The final assertion by Krugman is that the poverty rate had risen by the late 80s to a point higher than at the start of that decade. It is common knowledge the recession has a greater effect on the poorest quintiles than anyone else, thus poverty rates naturally increase during recession and decrease during periods of expansion. One thing to note is that poverty rates are measured in two different ways; one considers all individuals regardless of their families (this includes individuals living alone or unrelated cohabitants; and also young adults and the elderly). The second measure includes only those in families. The family poverty rate changes very little over time, and seems to be immune to recession and economic expansion. The poverty rate in 1980 stood at 13%, and by 1989 it had changed very little, down to only 12.8%. However, the peak of the recession put the poverty rate at 15.2%, and it had been declining since 1983. The family poverty rate was the same in 1980 and it was in 1989, exactly 11.5%, down from a peak of 13.5% during the recession.

However, you need not take my word for it, once again the Census Bureau has done all the work for us, poverty rates can be found here [link].

"For example, I’m not sure what “dynamism” means, but if it means productivity growth, there wasn’t any resurgence in the Reagan years."

Labor productivity is essentially output per labor hour. Unfortunately the United States suffered from persistent stagflation in the late 70s, and labor productivity remained fixed in the neighborhood of 41 units from 1977-1980. By 1989, productivity had surged to 56.1 units. [Source unknown, possibly BLS - will add at a later date].

"I understand why conservatives want to rewrite history and pretend that these good things happened while a Republican was in office — or claim, implausibly, that the 1981 Reagan tax cut somehow deserves credit for positive economic developments that didn’t happen until 14 or more years had passed."

It would be nice to know where exactly Krugman gets his data, as every indicator shows that the 1980s were a positive decade across the board (the 14 years referred to is the begining of the Dot Com bubble). However, Reagan's 1981 tax cut had a deeper importance, not such much the actual cutting of taxes, but rather other provisions in the bill that greatly simplified the tax code. Perhaps more important was the indexing of tax brackets, which reduced so called "bracket creep" incurred during the 70s. Inflation pushed families into ever higher tax brackets, which put considerable strain on the lower income classes. The highlights of the Economic Recovery Tax Act of 1981 (ERTA) are outlined at the Tax Policy Center, another excellent source for information on tax bills, located here [link].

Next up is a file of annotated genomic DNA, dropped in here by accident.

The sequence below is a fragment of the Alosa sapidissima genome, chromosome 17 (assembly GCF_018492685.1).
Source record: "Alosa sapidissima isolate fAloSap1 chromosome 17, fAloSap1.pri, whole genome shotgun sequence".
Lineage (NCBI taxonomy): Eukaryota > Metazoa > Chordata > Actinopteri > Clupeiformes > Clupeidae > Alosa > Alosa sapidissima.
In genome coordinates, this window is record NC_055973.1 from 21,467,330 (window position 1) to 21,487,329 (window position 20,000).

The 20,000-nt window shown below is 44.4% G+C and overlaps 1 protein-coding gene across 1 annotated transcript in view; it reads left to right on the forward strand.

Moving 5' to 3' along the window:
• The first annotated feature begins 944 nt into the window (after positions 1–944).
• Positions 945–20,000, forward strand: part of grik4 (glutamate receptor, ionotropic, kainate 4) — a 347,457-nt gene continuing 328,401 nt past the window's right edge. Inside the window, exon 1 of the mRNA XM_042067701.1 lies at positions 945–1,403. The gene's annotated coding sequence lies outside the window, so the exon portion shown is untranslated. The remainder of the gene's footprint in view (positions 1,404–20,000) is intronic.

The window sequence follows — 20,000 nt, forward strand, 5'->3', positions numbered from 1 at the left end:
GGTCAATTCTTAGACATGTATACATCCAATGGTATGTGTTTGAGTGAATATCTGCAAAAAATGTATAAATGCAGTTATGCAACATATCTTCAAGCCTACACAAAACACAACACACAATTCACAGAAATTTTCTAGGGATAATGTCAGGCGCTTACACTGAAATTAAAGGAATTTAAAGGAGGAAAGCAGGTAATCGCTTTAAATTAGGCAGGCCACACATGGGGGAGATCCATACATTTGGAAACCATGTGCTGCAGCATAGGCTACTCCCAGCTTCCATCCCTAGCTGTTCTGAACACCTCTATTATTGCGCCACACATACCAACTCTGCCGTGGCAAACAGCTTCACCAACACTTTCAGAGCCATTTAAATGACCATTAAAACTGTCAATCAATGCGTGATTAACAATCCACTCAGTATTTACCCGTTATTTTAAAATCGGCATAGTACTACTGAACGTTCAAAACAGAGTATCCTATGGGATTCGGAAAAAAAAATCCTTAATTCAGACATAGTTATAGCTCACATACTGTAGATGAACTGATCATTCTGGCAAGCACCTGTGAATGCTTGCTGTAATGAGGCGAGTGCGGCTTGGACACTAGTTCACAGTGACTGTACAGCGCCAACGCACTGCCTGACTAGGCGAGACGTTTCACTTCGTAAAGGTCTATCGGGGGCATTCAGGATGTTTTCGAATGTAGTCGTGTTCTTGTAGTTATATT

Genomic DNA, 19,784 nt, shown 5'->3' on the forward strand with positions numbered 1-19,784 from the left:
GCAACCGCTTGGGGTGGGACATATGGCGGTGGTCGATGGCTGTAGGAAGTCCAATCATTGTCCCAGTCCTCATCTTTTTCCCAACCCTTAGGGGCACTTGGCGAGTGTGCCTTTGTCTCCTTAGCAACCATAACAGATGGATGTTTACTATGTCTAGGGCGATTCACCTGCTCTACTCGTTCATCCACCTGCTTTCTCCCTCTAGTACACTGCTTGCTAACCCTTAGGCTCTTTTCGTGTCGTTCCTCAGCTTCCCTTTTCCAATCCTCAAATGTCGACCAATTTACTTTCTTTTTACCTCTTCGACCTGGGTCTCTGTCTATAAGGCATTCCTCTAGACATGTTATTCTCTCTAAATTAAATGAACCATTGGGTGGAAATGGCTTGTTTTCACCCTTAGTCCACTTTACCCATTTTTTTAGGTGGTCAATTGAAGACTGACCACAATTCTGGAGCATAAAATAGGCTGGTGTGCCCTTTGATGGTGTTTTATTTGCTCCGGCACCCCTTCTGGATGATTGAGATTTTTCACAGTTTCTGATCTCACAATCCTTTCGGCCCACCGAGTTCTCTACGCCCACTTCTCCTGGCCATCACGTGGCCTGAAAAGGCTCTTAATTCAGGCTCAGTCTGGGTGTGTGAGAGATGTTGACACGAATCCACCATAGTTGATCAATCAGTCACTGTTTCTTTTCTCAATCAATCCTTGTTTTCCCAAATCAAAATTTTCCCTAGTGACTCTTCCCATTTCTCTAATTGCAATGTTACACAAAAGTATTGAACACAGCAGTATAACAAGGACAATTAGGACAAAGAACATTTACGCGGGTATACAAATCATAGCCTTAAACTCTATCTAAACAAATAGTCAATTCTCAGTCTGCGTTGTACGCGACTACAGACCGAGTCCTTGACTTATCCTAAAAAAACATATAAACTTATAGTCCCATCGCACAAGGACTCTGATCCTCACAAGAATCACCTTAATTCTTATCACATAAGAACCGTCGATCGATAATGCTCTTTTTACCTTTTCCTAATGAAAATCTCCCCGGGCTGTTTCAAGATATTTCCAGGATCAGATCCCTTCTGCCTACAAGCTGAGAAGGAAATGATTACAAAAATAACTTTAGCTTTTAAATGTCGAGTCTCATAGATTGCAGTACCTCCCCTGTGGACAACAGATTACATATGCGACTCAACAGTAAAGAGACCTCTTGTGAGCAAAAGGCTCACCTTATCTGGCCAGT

"Like Ronald Reagan, President Bush began his term in office with big tax cuts for the rich and promises that the benefits would trickle down to the middle class. Like Reagan, he also began his term with an economic slump, then claimed that the recovery from that slump proved the success of his policies."

This quote is an interesting statement, especially considering the article far predates Obama's election, his victory in the primaries, and the economic collapse following the financial crisis. One could wonder if Krugman will credit Obama with launching successful economic policy, despite alluding here to the fact that recovery is inevitable regardless of what a president does.

Introduction to "Politics of the Economy"

Welcome to Politics of the Economy, a blog completely devoted to the political aspect of the economy!

For those of us who seek a more rational and in-depth approach to understanding the political aspect of managing the US economic juggernaut, choices are few. Here, I devote this blog to explaining economic trends over the past 40 or so years, as well as comparing them to the political atmosphere at the time. It is no secret that the president, as well as Congress, has a firm command of directing the economy, as the initiatives of both can directly contribute to economic growth or recession.

There are a lot of myths and misconceptions out there related to the economy. Many of these myths are perpetuated by right wing and left wing political commentators who try to smear each other on a constant basis. I feel this is unfair to the American population who listen to them, as actual history and statistics takes a back seat to politics.

Most of what you will find here will refute posts made elsewhere, although some posts may contain other information or explanations of various forms of economic news. Please feel free to comment, I readily encourage counter arguments or other sources of information.

Thank you, and I hope you enjoy this blog!